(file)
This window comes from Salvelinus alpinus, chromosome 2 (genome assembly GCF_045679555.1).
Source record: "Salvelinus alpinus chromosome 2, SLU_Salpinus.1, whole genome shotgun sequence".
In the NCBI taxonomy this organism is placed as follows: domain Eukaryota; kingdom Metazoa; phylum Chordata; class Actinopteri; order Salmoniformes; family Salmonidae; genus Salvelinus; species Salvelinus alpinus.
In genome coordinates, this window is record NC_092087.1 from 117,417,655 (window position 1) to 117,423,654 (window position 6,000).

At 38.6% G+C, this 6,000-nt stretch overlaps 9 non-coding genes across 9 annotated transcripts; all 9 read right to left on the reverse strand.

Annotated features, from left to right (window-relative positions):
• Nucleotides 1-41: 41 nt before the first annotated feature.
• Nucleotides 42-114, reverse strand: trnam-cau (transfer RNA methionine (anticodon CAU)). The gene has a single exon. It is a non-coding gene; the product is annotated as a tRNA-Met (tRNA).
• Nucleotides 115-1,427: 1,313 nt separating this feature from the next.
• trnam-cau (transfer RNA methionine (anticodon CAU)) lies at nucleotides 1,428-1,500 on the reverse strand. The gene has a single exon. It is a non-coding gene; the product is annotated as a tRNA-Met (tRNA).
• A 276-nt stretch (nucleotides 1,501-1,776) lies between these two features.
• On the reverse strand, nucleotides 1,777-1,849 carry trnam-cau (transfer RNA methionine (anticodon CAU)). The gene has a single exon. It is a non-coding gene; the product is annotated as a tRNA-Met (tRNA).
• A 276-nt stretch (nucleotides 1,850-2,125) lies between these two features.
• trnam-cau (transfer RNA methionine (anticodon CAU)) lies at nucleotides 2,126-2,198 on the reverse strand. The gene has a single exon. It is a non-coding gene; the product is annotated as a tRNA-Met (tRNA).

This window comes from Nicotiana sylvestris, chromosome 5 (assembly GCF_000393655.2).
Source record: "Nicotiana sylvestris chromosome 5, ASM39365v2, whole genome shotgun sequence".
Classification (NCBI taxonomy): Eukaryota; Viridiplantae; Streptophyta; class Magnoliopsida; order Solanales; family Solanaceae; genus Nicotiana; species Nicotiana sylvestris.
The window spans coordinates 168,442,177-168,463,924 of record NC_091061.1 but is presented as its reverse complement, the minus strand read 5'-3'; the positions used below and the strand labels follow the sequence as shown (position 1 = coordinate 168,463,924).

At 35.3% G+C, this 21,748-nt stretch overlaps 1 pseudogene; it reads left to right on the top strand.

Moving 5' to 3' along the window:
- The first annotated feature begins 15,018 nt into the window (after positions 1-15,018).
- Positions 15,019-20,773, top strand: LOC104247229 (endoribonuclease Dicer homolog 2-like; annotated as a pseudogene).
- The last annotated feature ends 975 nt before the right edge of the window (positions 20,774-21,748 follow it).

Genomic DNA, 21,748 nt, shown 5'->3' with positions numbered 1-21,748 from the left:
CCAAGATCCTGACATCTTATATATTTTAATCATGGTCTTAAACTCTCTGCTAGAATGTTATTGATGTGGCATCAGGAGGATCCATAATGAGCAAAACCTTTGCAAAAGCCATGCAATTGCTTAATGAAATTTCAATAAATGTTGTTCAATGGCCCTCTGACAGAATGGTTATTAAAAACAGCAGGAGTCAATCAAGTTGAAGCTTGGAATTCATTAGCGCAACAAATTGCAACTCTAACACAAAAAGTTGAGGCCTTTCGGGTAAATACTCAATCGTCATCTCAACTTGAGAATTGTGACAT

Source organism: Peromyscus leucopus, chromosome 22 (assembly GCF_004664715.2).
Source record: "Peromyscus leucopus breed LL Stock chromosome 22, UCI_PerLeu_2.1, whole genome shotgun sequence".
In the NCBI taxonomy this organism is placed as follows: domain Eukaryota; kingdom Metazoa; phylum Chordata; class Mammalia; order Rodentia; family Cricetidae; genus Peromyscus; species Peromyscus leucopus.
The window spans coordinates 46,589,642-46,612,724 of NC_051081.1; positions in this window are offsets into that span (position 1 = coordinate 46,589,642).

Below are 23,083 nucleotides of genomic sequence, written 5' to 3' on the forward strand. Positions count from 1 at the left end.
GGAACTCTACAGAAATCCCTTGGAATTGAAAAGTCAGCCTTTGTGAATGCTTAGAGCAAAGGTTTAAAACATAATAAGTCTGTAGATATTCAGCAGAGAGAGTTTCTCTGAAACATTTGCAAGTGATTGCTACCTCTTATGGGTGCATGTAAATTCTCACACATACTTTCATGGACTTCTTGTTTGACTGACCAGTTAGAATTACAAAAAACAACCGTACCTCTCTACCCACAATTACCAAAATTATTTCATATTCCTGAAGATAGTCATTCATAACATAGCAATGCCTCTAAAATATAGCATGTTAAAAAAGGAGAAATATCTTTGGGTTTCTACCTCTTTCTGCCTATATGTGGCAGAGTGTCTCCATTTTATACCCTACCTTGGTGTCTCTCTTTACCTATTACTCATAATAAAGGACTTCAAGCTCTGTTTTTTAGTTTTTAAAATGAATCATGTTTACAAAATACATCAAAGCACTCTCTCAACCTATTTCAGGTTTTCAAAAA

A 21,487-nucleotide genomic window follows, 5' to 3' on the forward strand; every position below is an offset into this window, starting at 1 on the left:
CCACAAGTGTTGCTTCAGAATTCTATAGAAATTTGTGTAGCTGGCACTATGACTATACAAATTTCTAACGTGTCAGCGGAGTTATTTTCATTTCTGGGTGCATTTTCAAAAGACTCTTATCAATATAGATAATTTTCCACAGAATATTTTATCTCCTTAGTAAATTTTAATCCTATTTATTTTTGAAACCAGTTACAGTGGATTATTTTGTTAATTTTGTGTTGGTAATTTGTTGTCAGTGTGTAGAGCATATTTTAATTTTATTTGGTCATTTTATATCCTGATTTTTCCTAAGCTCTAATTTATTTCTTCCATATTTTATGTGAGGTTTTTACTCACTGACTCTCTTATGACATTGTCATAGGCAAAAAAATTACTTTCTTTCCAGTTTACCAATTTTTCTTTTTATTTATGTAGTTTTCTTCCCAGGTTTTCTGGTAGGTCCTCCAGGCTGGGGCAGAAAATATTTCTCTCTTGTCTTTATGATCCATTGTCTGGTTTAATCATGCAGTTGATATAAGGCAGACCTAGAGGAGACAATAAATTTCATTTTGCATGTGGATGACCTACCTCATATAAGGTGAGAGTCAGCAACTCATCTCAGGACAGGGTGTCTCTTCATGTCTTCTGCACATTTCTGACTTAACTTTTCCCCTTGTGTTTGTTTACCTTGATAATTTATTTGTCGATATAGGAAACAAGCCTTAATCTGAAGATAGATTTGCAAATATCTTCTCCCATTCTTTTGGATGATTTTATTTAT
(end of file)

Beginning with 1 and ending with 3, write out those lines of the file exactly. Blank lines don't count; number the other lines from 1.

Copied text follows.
This window comes from Salvelinus alpinus, chromosome 2 (genome assembly GCF_045679555.1).
Source record: "Salvelinus alpinus chromosome 2, SLU_Salpinus.1, whole genome shotgun sequence".
In the NCBI taxonomy this organism is placed as follows: domain Eukaryota; kingdom Metazoa; phylum Chordata; class Actinopteri; order Salmoniformes; family Salmonidae; genus Salvelinus; species Salvelinus alpinus.